Northlink brought SARAFINA to life

Northlink students showing off their dance skills.

Northlink students showing off their dance skills.

“Sublime!”, “Touching”, “Deep” and “Surreal” are just some of the words that you could hear after the SARAFINA! production brought to the Baxter Theatre by the Northlink College Performing Arts Department. This production is a highlight on the College calendar and showcases the Performing Arts Department and what the students have learned during their studies. Some of these students are in their final year and have been working hard for their spot in the cast.

SARAFINA! is truly South African in every sense of the play. The language, the choreography and the costumes, all shout 1970’s South Africa. This Mbogeni Ngema musical is based on the Soweto Youth Uprising tells the story of a young school girl, Sarafina, not afraid to fight for her rights and inspires her peers to do the same. Inspired by Mistress “It’s A Pity”,(played by Ivanita Oelf), Sarafina (payed by Abigail Mei) leads her class mates in protests. Jailed, tortured and humiliated, Sarafina returns to school to pursue her dream of playing Nelson Mandela in her school production. The ever entertaining Colgate (played by Shaundeon Afrika) narrates the story and takes you to the school, the playground and the “revolution” with Sarafina.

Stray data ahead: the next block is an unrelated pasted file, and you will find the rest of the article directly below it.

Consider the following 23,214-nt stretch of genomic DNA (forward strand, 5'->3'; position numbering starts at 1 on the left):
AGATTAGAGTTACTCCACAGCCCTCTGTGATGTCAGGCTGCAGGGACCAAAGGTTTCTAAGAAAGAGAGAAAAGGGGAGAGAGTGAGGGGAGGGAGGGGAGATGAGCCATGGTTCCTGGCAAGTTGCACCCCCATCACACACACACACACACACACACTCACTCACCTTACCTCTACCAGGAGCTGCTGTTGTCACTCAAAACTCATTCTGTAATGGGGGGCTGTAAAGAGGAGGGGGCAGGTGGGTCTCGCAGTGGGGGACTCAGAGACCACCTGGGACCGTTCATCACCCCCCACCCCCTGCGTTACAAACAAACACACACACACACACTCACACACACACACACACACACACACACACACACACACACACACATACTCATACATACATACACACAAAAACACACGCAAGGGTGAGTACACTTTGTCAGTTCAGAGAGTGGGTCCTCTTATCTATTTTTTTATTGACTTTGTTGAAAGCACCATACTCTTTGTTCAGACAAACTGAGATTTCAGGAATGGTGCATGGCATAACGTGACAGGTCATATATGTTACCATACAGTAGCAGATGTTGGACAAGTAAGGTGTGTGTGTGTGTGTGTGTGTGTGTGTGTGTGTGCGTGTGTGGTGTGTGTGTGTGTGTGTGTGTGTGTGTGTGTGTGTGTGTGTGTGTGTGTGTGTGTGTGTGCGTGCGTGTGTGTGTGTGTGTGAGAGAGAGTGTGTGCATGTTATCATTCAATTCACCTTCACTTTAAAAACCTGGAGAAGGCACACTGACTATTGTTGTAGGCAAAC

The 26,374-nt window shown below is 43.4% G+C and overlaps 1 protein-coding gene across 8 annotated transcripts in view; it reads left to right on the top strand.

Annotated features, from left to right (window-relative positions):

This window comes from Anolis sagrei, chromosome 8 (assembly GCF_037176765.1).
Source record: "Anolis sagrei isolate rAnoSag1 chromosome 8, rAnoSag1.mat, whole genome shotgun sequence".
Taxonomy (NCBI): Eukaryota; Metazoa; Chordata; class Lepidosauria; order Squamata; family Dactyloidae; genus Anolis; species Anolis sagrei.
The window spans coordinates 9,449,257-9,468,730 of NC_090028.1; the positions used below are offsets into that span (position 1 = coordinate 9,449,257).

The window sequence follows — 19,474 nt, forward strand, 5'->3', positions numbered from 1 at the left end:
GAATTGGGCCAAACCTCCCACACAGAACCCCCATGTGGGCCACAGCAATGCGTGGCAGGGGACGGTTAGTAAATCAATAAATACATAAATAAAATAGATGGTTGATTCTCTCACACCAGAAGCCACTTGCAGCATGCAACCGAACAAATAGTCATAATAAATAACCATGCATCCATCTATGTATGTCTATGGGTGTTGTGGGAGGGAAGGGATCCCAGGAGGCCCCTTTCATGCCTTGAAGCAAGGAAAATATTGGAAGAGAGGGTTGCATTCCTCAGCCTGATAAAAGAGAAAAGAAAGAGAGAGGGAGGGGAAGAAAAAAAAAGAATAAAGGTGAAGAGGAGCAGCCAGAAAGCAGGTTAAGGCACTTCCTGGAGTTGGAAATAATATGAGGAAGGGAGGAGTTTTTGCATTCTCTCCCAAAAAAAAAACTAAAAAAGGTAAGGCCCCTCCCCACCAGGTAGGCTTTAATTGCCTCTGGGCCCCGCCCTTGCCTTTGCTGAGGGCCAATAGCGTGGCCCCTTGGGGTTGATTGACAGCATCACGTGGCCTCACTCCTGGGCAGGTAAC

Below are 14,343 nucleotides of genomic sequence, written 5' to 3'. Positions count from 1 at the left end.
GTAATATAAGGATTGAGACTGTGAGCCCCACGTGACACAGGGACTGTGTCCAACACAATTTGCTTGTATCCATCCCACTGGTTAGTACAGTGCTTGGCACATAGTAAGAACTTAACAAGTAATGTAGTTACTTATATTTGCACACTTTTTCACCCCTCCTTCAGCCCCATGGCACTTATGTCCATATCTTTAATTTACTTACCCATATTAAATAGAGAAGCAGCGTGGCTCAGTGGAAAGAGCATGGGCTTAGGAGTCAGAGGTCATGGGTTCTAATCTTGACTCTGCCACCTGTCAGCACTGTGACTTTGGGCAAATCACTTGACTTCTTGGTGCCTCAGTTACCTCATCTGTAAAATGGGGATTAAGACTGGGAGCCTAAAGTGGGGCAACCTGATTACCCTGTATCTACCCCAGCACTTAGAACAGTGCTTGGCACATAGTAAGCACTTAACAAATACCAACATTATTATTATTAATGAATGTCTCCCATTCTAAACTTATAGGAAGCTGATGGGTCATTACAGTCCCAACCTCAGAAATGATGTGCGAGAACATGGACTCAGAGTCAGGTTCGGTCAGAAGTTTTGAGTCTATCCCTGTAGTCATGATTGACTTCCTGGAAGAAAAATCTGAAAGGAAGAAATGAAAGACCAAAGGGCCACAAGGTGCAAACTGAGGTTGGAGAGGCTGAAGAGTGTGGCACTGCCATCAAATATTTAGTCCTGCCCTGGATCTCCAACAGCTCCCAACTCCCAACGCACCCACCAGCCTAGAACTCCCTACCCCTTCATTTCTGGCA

“We are truly proud of our students and know that they will make us as Northlink College proud in this very demanding industry,” said Rulaine Cunningham, Northlink College Tygerberg Campus Manger.

Members from the international accreditation body, Pearson Edexcel, as well members of the SABC attended the show and were blown away by the students’ talents. “I’m still a bit overwhelmed by the performance considering the fact that I witnessed snippets of the rehearsal. The quality of the show left me and my colleagues speechless,” said Sonti Lurayi Manager: Business Development and Knowledge Management | Learning & Development | Group Human Resources at SABC.

With iconic gospel songs such as “The Lords Prayer” and other Liberation songs, like Sechaba and the popular Mbaqanga (indigenous township rock) songs this is one South African story that is told by “Born Frees” for South Africans.

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